McConnell: 'We must continue to push forward now' with repeal-only.
Senate Majority Leader Mitch McConnell has called for a vote to repeal Obamacare with a two-year delay after the plan to replace the law failed to win enough Republican support.
Two more Republican senators announced their opposition to the Republican health care bill on Monday night, leaving the party leadership short of the required votes to move the legislation forward.
"Regretfully, it is now apparent that the effort to repeal and immediately replace the failure of Obamacare will not be successful," McConnell said in a statement. McConnell said that "in the coming days," the Senate would vote on "a repeal of Obamacare with a two-year delay to provide for a stable transition period to a patient-centered health care system that gives Americans access to quality, affordable care."
The lack of support from within his own party left the majority leader with few options to make good on what has been a top Republican priority since the law was passed in 2010.
In a pair of identical tweets, Sens. Jerry Moran of Kansas and Mike Lee of Utah announced they would vote against a procedural measure needed to advance the health care bill to the floor for consideration.
Lee said in a statement, "In addition to not repealing all of the Obamacare taxes, [the bill] doesn't go far enough in lowering premiums for middle class families; nor does it create enough free space from the most costly Obamacare regulations."
"We must now start fresh with an open legislative process," Moran urged in his statement.
Lee's and Moran's simultaneous announcements delivered a apparent body blow to the bill, which would have required the support of at least 50 of the Senate's 52 Republicans. Two other Senate Republicans, Rand Paul of Kentucky and Susan Collins of Maine, had already announced their opposition. With Lee's and Moran's declarations, the bill appears to be dead on arrival.
Senate Minority Leader Chuck Schumer was quick to comment on the defection of two more GOP senators, saying in a statement, "This second failure of Trumpcare is proof positive that the core of this bill is unworkable."
President Trump, in an apparent response to the announcements by Moran and Lee, urged Republicans to vote to repeal Obamacare first and then "attempt to craft" a replacement.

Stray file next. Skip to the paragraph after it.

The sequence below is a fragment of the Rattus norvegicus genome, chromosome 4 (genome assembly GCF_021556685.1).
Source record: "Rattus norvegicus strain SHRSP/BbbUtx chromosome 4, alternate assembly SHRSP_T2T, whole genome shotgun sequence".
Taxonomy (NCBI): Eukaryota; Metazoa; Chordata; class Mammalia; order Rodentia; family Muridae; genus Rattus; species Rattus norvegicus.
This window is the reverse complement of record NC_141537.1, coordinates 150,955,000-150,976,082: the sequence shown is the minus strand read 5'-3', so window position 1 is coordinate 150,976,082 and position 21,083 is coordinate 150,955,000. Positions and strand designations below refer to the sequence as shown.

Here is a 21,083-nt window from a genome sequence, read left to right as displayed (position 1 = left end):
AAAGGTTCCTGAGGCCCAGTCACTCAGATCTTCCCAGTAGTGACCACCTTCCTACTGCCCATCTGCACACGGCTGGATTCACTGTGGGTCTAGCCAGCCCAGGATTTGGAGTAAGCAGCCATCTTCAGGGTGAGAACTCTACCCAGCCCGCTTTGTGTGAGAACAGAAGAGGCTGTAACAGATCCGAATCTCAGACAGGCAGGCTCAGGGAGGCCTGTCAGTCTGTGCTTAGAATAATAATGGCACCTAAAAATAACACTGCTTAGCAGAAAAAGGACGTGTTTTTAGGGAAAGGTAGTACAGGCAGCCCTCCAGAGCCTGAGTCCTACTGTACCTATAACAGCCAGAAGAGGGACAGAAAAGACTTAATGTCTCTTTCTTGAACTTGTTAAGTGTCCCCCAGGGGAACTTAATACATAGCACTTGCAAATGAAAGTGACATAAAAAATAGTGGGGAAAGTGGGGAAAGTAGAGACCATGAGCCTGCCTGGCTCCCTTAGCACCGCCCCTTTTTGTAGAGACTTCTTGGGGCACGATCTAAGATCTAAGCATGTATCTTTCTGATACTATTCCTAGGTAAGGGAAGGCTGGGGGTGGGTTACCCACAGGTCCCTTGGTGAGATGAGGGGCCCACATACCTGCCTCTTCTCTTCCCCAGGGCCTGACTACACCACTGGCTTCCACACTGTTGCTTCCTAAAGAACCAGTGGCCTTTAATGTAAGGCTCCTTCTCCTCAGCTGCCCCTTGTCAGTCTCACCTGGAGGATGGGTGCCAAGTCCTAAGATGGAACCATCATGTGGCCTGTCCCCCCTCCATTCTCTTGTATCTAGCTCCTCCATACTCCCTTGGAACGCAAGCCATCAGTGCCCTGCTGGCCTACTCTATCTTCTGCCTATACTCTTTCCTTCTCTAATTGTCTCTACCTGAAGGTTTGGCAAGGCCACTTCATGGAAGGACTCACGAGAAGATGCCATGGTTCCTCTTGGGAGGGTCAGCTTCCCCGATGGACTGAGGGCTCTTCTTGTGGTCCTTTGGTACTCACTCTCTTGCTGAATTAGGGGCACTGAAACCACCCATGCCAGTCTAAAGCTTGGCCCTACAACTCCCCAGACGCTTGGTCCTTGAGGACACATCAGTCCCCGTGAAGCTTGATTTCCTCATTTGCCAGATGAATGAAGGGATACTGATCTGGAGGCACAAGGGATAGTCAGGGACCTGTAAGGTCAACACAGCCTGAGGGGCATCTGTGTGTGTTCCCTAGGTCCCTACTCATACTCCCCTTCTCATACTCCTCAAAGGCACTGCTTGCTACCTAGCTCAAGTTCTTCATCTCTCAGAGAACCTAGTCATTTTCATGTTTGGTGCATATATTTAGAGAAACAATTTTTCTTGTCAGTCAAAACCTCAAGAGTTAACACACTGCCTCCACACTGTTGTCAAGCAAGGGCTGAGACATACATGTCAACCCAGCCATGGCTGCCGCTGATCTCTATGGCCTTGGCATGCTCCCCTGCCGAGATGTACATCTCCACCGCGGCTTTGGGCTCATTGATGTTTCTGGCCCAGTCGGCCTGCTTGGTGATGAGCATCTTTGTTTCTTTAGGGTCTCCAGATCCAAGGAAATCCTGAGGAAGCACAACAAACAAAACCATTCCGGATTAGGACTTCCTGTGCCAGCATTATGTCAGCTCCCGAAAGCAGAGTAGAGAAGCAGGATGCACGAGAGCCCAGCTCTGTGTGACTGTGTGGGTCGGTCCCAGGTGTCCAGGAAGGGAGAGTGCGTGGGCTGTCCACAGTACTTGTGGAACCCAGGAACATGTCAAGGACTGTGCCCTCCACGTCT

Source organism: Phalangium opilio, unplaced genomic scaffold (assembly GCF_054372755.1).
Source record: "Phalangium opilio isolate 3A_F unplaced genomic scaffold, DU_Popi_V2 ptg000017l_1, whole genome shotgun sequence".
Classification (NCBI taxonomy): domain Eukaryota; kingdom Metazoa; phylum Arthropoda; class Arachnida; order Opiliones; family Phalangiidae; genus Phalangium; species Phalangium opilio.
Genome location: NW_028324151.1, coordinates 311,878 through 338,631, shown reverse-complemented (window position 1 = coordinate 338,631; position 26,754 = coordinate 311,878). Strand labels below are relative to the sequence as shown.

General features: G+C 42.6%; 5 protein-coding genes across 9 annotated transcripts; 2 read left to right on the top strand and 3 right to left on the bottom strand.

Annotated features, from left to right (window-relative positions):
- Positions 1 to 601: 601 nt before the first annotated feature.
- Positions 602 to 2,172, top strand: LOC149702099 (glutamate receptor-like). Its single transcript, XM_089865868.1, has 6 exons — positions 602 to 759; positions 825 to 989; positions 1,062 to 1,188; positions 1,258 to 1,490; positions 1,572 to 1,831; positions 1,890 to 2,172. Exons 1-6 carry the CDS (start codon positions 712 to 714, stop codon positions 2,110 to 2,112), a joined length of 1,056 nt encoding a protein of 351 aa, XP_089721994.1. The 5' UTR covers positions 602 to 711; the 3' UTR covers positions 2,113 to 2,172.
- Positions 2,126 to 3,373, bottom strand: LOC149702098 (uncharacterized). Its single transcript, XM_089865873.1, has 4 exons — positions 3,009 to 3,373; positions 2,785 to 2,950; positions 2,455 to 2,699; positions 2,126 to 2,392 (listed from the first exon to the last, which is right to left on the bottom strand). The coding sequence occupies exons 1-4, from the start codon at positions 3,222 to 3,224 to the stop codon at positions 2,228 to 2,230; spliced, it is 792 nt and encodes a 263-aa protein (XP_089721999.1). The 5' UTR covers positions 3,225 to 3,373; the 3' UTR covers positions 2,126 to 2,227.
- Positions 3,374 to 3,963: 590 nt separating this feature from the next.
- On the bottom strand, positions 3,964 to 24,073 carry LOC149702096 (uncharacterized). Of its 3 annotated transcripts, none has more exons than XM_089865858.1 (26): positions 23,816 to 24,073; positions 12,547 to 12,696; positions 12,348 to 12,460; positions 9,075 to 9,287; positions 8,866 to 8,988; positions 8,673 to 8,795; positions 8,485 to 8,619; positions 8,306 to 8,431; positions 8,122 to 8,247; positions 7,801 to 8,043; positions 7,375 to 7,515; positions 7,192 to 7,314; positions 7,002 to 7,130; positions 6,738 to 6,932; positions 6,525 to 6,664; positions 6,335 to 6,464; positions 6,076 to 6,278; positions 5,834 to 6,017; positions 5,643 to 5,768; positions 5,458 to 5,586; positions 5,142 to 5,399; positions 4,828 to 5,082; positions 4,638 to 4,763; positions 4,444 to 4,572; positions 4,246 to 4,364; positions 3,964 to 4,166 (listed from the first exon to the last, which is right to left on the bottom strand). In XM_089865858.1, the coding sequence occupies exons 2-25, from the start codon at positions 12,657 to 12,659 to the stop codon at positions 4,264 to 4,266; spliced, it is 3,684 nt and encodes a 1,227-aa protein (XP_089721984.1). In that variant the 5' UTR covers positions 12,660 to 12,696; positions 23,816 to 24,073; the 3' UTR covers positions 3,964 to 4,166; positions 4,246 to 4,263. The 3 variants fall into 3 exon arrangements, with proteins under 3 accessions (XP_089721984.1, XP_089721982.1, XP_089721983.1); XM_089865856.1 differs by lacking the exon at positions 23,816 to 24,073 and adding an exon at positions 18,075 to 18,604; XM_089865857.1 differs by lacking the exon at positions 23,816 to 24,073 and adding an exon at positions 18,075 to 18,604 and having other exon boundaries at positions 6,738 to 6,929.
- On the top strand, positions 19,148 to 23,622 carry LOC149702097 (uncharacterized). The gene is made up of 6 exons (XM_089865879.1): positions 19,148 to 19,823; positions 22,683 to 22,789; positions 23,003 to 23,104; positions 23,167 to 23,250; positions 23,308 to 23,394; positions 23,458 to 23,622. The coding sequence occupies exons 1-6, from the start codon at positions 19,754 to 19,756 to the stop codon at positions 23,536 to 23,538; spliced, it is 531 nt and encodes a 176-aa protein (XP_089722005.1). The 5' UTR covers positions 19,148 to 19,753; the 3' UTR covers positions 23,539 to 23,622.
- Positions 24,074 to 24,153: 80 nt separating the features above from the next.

McConnell previously delayed the vote until the return of Sen. John McCain of Arizona, after his surgery to remove a cranial blood clot. But the opposition from four Republicans and all Democrats renders his support irrelevant to the bill's future.
Earlier Monday, a fifth Republican senator indicated that his support for the procedural vote was also at risk.
Sen. Ron Johnson, R-Wis., told reporters that he was upset over comments Senate Majority Leader Mitch McConnell reportedly made to some moderate Republican senators last week in his office after the release of the revised health care draft.
In a meeting with senators from states that expanded Medicaid under the Affordable Care Act, McConnell reportedly told them that the GOP bill's cuts to Medicaid would likely never happen.
The Washington Post first reported McConnell's comments last week.
"I did find the story about Leader McConnell's comments about Medicaid reforms — just too far in the future, probably never be enacted — troubling," Johnson told ABC News. "That may put the motion to proceed vote in jeopardy."
In a statement, McConnell said, "I prefer to speak for myself, and my view is that the Medicaid per capita cap with a responsible growth rate that is sustainable for taxpayers is the most important long-term reform in the bill. That is why it has been in each draft we have released."
Johnson was no fan of the original health care draft and cautioned Senate leaders to hold off on voting last month.
Sen. Ron Johnson, R-Wis. responds to reporters as he and other Senators arrive for weekly policy meetings on Capitol Hill
in Washington, July 11, 2017.
But in recent days, Johnson had warmed up to the bill and said he was on board with a key vote on a motion to proceed, which would have opened up the bill for debate on the Senate floor.
"I was strongly for motion to proceed," he said. "After I read those comments again, I found those rather troubling."